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This post was edited by abramicus at 2015-11-7 19:22|
Factoring the increased volume of trade between the three Asian economic powerhouses, the demand for the Yuan, the Yen and the Won is likely to increase, at the expense of the dollar, euro and pound.
Yellen just said what has been all too obvious to me for a long time now, which is that the PBOC has been selling US treasuries to generate the US dollars that it uses to buy up Yuans, in the mistaken hope that by keeping the Yuan overvalued against the US dollar that foreign capital will stay longer in China. This is the kind of reasoning that one cannot accept at all. How can spending $1 trillion dollars to keep $500 billion dollars inside China be cost-effective? There is a scam behind this nonsense, but notwithstanding this inherent weakness in China's economic structure, the demand for the Yuan from Japan and South Korea is bound to increase as a result of the trilateral FTA.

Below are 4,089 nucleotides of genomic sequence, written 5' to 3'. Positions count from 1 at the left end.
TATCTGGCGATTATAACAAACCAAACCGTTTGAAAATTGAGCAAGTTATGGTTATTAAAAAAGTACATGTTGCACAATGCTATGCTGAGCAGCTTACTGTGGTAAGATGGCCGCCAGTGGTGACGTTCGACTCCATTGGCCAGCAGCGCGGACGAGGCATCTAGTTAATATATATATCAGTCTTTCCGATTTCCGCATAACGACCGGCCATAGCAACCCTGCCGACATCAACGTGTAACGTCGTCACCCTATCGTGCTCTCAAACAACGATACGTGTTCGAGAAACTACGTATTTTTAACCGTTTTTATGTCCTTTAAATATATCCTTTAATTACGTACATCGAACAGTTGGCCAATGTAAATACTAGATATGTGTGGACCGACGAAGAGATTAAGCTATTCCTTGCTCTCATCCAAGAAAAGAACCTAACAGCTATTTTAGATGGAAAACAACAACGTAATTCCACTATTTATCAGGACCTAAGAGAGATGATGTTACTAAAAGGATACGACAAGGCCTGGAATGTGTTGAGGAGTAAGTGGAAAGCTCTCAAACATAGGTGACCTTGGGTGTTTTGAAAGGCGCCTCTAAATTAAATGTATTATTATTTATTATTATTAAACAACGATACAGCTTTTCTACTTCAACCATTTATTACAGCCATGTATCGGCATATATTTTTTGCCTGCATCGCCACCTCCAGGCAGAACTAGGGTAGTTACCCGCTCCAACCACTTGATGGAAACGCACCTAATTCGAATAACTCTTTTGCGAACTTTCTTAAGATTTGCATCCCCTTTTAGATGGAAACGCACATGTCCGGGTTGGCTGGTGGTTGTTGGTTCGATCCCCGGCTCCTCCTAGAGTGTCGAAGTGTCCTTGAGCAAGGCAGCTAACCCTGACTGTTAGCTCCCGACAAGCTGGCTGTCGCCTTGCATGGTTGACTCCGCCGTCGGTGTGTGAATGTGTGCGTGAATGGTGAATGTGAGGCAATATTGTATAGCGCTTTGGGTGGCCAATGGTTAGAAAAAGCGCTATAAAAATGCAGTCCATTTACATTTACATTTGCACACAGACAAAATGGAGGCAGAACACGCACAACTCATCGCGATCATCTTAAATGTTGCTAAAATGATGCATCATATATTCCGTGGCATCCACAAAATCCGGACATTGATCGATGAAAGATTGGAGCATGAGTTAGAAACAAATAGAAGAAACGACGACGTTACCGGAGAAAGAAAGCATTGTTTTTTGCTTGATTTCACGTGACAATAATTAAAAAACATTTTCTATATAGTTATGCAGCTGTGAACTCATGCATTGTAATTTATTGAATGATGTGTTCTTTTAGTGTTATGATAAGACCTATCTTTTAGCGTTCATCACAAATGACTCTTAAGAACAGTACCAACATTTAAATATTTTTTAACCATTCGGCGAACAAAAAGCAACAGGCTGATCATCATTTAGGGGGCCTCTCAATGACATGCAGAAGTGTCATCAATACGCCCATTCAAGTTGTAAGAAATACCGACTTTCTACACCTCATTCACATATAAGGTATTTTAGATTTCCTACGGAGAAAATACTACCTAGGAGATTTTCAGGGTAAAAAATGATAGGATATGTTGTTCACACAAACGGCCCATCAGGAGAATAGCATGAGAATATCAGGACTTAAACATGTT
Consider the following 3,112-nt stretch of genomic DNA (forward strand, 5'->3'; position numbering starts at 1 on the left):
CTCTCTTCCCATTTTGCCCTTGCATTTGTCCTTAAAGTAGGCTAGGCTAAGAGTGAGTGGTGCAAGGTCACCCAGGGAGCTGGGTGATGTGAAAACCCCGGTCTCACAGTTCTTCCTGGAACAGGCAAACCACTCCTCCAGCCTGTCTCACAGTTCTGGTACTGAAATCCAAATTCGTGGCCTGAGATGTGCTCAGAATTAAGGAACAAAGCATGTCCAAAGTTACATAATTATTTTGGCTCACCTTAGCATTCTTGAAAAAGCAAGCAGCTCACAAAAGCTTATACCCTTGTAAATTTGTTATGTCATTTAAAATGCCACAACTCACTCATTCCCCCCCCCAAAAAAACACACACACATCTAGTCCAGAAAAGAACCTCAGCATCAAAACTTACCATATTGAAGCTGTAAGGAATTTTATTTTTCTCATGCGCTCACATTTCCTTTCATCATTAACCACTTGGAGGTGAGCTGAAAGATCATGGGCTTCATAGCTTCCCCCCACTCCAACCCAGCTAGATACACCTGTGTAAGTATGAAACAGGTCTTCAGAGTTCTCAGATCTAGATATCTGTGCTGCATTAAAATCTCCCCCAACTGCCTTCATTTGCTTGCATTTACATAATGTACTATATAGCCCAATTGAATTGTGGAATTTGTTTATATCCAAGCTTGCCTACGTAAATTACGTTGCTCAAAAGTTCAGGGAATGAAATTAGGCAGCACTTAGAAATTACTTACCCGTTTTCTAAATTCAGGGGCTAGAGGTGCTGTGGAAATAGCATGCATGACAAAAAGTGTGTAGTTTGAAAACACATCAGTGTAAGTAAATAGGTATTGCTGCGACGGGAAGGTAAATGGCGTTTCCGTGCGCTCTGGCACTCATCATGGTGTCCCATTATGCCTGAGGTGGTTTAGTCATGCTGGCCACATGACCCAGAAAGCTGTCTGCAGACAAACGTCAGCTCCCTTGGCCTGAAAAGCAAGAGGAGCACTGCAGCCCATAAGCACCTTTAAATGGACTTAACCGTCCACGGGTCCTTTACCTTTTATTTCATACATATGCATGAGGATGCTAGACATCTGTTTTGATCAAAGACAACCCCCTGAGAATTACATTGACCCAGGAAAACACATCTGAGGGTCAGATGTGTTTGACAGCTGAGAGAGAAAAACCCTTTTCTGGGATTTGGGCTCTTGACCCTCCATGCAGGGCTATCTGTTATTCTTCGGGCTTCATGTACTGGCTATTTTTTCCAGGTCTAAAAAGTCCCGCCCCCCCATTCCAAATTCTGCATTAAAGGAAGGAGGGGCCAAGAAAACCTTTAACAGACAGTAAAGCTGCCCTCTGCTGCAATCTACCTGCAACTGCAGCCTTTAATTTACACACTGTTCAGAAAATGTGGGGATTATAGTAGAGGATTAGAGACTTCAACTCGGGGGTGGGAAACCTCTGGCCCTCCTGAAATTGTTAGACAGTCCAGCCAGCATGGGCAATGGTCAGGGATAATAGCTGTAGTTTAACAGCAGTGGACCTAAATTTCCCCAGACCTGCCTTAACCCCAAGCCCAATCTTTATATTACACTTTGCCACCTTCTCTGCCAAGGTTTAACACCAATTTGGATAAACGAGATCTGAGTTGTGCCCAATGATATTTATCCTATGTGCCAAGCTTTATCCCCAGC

As long as China is beholden to the big fat lie that it needs to keep the Yuan overvalued, while hemorrhaging 40 billion dollars of its currency reserves each month to keep up the facade, it will be only half as strong as it should have been with a more rational Yuan exchange rate of say 6.50 Yuan per Dollar.
While this weakness may be compensated for by its recent diplomatic tour de force, the overvalued Yuan has a persistent negative effect on the economy that could wipe out eventually all the gains of the FTA. Not only is the overvalued Yuan a strategic disaster for China, it is also a tactical blunder, because all Yellen has to do to up-end the FTA is to raise the interest rate, let the dollar appreciate, force China to further appreciate its Yuan against the Yen and the Won, and turn the FTA into a huge trade deficit for China, which forces China to reduce its expenditures, to contract its consumption, while its production continues to plummet due to even more severe overpricing of Chinese products in dollars abroad, more so in Yens, Wons, Euros, and Pounds, cutting China's legs at its knees.
Thus, diplomatic brilliance, but unfortunately, nevertheless, economic sabotage from within by its own monetary policy makers.